Finding brand new hope for tribals

Finding brand new hope for tribals

The initiative is expected to make a huge impact

Finding brand new hope for tribals
This monsoon, as predictions of good rains ring in cheer for Kerala after a long, harsh summer, over 60 tribal women in Attappady in Palakkad district are also looking skyward with rekindled hope and a renewed sense of purpose.

Members of a women’s collective, they are into their second year of manufacturing their own brand of umbrellas, Karthumbi. The collective was formed as a part of a social empowerment initiative by Thampu, an organisation engaged in community projects with tribals, and Peace Collective, an online community with members from different parts of the world. As the rains start to pick pace across the state, promoters of the Karthumbi brand are planning to extend its presence beyond the months of monsoon.

The tribal belts of Attappady have for long been identified with poverty and infant deaths due to malnutrition. Even as successive governments follow up on existing welfare schemes and launch new ones, activists working with tribals in the region have explored possibilities of projects that could empower these communities.

Thampu President Rajendra Prasad says Karthumbi was conceived based on the realisation that despite continuing efforts to enhance the physical infrastructure of the region, the change was not palpable at the grassroots level – the results of these initiatives were not visible in people’s lives.

“Their livelihood was still a major concern. As a group which has spent many years working with them in the region, we thought a project like this could be a substantial contribution to make,” he says.

Prasad says Thampu’s role in the project is that of a “mediator”.  Members of Peace Collective came forward with an offer to raise capital for the project. The coordinators trained about 40 tribal women in the first batch in 2016.

The collective was able to deliver about 1,000 umbrellas in the first year and more than cover the capital expenses of about Rs two lakh. The numbers have since grown bigger. This year, the collective has already taken up orders of 15,000 umbrellas and is set to deliver 12,000 of them soon.

It also had to let pass a couple of bulk orders this year, Prasad said pointing to initial, practical difficulties in finding more resources and enhancing the group’s sales and marketing potential.
About 60 trained tribal women, working in five units, are now engaged in the manufacturing of four varieties of Karthumbi umbrellas. The project workforce of about 100 also includes men who are involved in packing and marketing of the umbrellas.

Karthumbi umbrellas come in black, colours (Red Cardinal, Midnight Blue and other branding spins) and prints; they are priced between Rs 350 and Rs 390. The women in the group are paid Rs 50 per umbrella; there are women who make 10 to 15 umbrellas a day.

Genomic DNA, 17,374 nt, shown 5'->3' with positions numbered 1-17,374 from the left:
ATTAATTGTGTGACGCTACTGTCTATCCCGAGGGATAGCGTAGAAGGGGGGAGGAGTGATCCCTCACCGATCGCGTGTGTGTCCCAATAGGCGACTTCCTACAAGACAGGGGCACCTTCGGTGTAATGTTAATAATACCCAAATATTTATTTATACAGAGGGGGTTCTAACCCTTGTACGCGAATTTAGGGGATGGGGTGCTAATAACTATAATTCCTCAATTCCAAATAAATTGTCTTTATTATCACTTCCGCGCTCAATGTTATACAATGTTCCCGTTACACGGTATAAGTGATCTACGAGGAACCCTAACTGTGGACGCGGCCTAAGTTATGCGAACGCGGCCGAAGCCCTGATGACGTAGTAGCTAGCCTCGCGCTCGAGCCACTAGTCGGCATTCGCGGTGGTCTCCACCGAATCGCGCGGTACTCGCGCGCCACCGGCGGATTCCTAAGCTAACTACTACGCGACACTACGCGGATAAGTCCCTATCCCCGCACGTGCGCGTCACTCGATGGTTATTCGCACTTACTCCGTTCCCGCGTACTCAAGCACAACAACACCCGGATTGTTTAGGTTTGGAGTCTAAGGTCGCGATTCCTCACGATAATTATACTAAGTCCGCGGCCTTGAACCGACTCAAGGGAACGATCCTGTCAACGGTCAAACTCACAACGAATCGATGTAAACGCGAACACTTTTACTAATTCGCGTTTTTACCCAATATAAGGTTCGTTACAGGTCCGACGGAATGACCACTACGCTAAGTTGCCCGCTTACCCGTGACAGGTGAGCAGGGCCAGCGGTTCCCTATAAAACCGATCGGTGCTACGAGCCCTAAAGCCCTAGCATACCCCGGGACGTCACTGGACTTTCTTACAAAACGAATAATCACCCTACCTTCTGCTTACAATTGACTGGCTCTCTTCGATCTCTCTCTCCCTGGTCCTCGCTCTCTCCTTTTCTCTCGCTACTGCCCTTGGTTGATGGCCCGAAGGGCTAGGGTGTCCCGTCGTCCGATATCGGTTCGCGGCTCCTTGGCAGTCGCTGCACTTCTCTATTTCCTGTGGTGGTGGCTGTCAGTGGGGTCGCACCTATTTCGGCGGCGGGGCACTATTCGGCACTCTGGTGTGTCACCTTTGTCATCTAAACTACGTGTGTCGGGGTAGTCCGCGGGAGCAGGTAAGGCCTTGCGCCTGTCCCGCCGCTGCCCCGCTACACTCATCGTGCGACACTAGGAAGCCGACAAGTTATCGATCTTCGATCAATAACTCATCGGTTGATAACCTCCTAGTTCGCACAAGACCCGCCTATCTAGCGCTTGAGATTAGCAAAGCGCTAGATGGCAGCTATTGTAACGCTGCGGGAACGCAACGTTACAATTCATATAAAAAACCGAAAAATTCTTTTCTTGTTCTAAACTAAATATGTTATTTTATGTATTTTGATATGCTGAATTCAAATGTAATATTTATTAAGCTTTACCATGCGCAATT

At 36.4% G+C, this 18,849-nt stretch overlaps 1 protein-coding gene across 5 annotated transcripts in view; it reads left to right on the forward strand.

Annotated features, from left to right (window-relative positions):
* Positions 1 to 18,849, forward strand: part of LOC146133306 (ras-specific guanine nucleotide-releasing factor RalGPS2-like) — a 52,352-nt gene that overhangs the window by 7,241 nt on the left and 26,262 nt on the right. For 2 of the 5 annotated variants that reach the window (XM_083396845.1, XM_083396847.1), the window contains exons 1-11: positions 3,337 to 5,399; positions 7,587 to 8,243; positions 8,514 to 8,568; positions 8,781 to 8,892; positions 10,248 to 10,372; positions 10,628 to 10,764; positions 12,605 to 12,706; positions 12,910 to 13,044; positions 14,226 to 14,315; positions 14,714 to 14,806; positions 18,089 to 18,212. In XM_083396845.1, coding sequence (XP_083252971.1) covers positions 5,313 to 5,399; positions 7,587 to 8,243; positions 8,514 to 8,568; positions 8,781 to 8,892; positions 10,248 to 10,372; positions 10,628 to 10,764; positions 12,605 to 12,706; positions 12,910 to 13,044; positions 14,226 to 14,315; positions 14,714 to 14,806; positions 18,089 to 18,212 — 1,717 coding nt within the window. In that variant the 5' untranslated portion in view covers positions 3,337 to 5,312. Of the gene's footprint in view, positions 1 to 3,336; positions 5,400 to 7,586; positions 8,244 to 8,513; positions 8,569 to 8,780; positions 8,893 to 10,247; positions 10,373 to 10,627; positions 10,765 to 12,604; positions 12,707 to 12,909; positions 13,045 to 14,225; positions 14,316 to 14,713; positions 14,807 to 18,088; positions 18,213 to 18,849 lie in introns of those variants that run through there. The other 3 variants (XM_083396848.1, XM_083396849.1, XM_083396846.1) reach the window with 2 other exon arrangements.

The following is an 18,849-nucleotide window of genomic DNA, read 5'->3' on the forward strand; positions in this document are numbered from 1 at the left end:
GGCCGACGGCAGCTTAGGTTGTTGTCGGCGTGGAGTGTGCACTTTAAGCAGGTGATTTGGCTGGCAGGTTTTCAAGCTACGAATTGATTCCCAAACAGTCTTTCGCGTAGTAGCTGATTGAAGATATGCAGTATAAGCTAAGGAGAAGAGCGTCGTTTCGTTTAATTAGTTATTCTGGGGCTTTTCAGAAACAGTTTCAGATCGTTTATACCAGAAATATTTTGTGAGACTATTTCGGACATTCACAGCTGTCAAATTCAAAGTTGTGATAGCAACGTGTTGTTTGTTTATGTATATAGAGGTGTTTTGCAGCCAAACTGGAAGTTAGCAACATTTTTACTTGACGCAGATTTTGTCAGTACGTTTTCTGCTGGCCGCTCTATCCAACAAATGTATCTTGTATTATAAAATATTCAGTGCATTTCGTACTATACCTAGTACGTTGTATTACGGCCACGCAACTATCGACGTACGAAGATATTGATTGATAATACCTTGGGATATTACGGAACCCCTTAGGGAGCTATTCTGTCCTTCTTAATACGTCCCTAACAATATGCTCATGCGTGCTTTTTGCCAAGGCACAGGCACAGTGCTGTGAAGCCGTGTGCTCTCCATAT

Salaries offered at private companies are in the range of Rs 15 to 20 per umbrella, coordinators of the collective point out.

The project now provides sustainable income to about 30 families; it’s a model of empowerment proposed in line with what the project website ( ) rather ambitiously sums up – “a bold new way in tackling poverty that’s about dignity, not dependence, and choice, not charity”.

The project coordinators are now exploring a more streamlined branding and sales model for the umbrellas. The collective already has an online purchase model incorporated in its website.

“So far, we’ve managed to deliver the orders on schedule but we are now looking at more bulk orders and scheduling the work accordingly to ensure that the project continues to provide income for these women even after the monsoon,” says Prasad.

For Thampu and Peace Collective, the project carries potential to be replicated in tribal groups in other parts of the country and transformed into a grass-roots “movement” toward a tangible, sustainable socio-economic change.

In Thiruvananthapuram, Karthumbi has already found a customer base in techies employed in companies in Technopark. About 1,300 orders for the umbrellas were placed by employees in the IT park this year, says Rajeev Krishnan, secretary of Prathidhwani, a socio-cultural organisation of Technopark employees.

“Pre-sale coupons priced Rs 100 each were sold across the campus and orders were placed. Almost all the umbrellas have been delivered; we intend to continue this association which has also led to similar bulk orders from other organisations,” he says.

Universities, Infopark in Kochi and the Kochi Metro Rail Corporation are among clients of the Karthumbi collective. With the State Scheduled Tribes Development Department also associating with the project, the coordinators are set for brand diversification.

“Karthumbi was originally planned as a brand and as we move forward, we hope to market indigenous products from the tribal settlements and ensure a steady income for everyone who is involved in the project,” says Prasad.

The Karthumbi team is pitching for production of over 50,000 umbrellas and units in two more villages  by 2018. The idea is to facilitate more tribal units that could use the channels of material procurement and product distribution.

“Ultimately, this is about helping these tribal women find the confidence to deal with life. Having them learn new things, like banking, is all part of the process,” says Prasad. On June 8, the death of another tribal infant, a two-day-old girl, was reported from an Attappady hamlet.

The news could double as a stark wind-up for any story of hope. The drive, perhaps, is in finding a model of social empowerment which factors in realities of the present and still mines possibilities for the future.